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Sparty

Vaccum sand or not?

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So I was watching a Waterbox video yesterday and they were doing a water change. They claimed you should NEVER vacuum your sand. ???

 

I get that you should not be obsessive,  but I have always vacuumed my gravel or sand in any aquarium, fresh or salt. 

 

Their logic was that you have a cleanup crew for a reason, let them do their job. Seems to me that if you choose to vacuum your sand you would just need a smaller cleanup crew...?

 

Educate me...

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I vacuum my sand every week.

 

It gets disgusting if it's not maintained and leads to nutrient issues.

 

The only sand that shouldn't be touched is a dsb.

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I have a 2" inch sand bed that hasn't been touched in about a year. But I also have a conch snail and a few nassarius snails that dig themselves into the sand all day except when feeding. I assume that keeps the sand clean and moving. 

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22 minutes ago, Sparty said:

So I was watching a Waterbox video yesterday and they were doing a water change. They claimed you should NEVER vacuum your sand. ???

 

I get that you should not be obsessive,  but I have always vacuumed my gravel or sand in any aquarium, fresh or salt. 

 

Their logic was that you have a cleanup crew for a reason, let them do their job. Seems to me that if you choose to vacuum your sand you would just need a smaller cleanup crew...?

 

Educate me...

If you have a deep sand bed that has been established for years, no. 

 

If you are setting up a new tank and have a 1" or less sand bed I highly recommend vacuuming. I generally do this twice a month. 

 

-Dave

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3 minutes ago, biofool12 said:

I have a 2" inch sand bed that hasn't been touched in about a year. But I also have a conch snail and a few nassarius snails that dig themselves into the sand all day except when feeding. I assume that keeps the sand clean and moving. 

Not clean enough

 

I have nassaurius, conch, and ceriths. They are helpers but they certainly don't keep sand clean.

 

 

The theory of not vacuuming is an old one. 

 

If bio filter was based on sand- well then bare bottoms wouldn't exist.

 

Here's a pic of the nasty's sand has- that's even with weekly vacuuming.

224.jpg.3bc2132a2a80bc92b2ec6578ee1160ee.jpg

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4 minutes ago, Clown79 said:

Not clean enough

 

I have nassaurius, conch, and ceriths. They are helpers but they certainly don't keep sand clean.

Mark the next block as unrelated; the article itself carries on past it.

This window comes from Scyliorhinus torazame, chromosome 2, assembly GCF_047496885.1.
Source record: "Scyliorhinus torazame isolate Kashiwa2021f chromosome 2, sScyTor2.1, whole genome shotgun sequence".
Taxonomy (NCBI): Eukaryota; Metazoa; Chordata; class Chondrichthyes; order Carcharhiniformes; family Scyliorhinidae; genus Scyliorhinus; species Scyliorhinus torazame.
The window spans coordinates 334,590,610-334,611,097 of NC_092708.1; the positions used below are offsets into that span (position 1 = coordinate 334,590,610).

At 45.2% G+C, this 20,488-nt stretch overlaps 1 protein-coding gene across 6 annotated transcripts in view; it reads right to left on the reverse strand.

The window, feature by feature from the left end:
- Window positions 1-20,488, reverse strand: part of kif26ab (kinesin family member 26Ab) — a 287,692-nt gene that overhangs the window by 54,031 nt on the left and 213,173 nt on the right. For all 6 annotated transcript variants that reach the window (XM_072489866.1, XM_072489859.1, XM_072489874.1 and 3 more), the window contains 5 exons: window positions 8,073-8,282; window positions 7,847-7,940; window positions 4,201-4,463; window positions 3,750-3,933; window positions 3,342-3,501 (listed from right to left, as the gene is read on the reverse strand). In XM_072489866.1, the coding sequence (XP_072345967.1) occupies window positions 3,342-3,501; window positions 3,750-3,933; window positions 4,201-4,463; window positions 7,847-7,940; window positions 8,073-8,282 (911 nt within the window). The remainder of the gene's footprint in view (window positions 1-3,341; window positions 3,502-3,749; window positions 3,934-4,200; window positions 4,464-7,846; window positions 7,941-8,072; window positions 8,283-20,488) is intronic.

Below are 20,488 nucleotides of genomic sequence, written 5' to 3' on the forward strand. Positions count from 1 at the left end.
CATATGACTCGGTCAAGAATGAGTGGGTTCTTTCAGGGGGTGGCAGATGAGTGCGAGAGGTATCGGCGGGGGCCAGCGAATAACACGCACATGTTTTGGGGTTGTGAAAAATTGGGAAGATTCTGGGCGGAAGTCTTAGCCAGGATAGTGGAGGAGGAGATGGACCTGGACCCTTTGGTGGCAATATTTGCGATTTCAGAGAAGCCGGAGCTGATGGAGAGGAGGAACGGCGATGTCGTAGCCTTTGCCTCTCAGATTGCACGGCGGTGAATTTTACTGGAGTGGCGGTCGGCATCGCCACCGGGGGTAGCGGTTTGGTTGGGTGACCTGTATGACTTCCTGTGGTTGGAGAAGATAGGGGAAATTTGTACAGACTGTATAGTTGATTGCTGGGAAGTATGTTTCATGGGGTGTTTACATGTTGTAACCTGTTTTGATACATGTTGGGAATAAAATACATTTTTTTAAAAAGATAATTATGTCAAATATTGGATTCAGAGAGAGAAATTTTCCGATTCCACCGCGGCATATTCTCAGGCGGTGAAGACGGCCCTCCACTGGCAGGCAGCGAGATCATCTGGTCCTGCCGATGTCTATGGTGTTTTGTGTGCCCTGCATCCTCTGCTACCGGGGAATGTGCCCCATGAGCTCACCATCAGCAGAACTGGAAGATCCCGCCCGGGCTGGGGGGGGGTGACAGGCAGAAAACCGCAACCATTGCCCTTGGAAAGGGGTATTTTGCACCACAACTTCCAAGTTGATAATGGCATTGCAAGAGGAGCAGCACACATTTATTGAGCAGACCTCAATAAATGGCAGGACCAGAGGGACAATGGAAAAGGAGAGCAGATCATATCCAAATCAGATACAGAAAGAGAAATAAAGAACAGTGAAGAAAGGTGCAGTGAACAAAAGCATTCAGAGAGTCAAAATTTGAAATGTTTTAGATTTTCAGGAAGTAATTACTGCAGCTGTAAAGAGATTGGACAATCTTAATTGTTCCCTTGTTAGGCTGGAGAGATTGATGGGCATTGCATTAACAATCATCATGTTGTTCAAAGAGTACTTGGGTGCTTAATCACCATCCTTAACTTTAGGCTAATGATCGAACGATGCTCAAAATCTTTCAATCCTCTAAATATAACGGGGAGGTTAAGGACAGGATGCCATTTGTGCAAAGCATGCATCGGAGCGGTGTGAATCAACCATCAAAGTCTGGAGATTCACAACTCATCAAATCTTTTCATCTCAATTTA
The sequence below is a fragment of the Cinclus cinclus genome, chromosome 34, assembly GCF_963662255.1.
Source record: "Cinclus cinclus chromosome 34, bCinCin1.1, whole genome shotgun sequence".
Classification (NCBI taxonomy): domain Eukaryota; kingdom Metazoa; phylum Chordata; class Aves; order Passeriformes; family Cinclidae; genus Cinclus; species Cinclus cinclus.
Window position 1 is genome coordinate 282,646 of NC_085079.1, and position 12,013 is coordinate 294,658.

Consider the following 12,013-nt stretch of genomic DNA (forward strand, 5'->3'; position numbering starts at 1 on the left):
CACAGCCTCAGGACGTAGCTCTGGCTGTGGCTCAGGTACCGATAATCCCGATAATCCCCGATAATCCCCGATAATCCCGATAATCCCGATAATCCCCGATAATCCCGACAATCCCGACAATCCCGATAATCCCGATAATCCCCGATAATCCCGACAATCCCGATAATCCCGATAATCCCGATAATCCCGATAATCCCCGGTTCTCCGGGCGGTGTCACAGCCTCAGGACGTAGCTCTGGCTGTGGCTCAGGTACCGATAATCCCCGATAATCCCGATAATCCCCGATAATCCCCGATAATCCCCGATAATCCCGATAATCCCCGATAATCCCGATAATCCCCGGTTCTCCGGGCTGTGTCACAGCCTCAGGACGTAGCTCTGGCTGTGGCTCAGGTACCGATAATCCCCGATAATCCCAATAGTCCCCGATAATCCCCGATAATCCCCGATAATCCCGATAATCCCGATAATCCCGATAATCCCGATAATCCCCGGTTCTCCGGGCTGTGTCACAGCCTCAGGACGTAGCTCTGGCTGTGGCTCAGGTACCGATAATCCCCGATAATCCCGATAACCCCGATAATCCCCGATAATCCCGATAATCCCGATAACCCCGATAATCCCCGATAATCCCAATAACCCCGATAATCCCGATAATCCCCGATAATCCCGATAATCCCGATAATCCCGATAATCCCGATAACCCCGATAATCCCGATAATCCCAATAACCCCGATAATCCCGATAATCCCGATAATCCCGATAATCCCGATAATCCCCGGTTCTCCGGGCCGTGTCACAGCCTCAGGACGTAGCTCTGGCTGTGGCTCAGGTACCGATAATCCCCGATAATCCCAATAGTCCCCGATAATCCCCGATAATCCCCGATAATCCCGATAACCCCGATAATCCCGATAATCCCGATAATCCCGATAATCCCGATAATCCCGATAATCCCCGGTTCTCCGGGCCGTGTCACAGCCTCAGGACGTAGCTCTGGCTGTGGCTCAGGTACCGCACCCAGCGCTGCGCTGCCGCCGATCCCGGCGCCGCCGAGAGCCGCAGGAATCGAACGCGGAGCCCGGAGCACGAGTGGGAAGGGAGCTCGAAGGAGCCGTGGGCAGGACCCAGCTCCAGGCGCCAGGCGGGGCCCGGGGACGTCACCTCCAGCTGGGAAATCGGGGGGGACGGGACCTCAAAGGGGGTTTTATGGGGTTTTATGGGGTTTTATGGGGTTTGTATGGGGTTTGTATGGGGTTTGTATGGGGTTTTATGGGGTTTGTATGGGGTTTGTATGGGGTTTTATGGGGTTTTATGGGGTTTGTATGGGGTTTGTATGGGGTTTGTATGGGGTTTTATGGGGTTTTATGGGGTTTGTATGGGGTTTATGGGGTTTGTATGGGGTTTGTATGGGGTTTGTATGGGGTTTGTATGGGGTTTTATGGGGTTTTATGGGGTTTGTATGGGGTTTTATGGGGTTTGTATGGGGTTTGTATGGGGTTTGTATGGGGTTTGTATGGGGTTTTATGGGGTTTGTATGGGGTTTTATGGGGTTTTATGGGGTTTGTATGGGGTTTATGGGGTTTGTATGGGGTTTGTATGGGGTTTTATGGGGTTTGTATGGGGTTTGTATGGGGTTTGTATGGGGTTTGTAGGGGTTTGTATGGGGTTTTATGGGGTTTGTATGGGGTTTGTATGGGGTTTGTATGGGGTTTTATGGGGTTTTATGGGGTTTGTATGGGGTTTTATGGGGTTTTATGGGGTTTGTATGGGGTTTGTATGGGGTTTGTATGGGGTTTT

The theory of not vacuuming is an old one. 

 

If bio filter was based on sand- well then bare bottoms wouldn't exist.

 

Here's a pic of the nasty's sand has- that's even with weekly vacuuming.

224.jpg.3bc2132a2a80bc92b2ec6578ee1160ee.jpg

I've never had nutrient issues, to be honest. My phosphate has been steady at around 0.028 - 0.034 (I use the Hanna checker). I'm not saying that you should NOT vacuum your sand bed but I haven't really had any bad effects from it.

 

But, to be completely honest because my sand bed hasn't been touched in so long I will probably never touch it at this point. It might be working for me but doesn't necessarily mean it will work for other peoples tanks.   

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20 minutes ago, Clown79 said:

I vacuum my sand every week.

 

It gets disgusting if it's not maintained and leads to nutrient issues.

 

The only sand that shouldn't be touched is a dsb.

 

13 minutes ago, DaveFason said:

If you have a deep sand bed that has been established for years, no. 

 

If you are setting up a new tank and have a 1" or less sand bed I highly recommend vacuuming. I generally do this twice a month. 

 

-Dave

That's generally my thinking, thanks. 

 

Even with my vacuuming there is still plenty of nastiness left under and around the rock-work for the nassarius to munch on...

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I not only vacuum, but also plan to throw it out every two years.  The longer I'm in this hobby the more convinced I am that sand beds are a ticking time bomb. 

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7 minutes ago, specore said:

I not only vacuum, but also plan to throw it out every two years.  The longer I'm in this hobby the more convinced I am that sand beds are a ticking time bomb.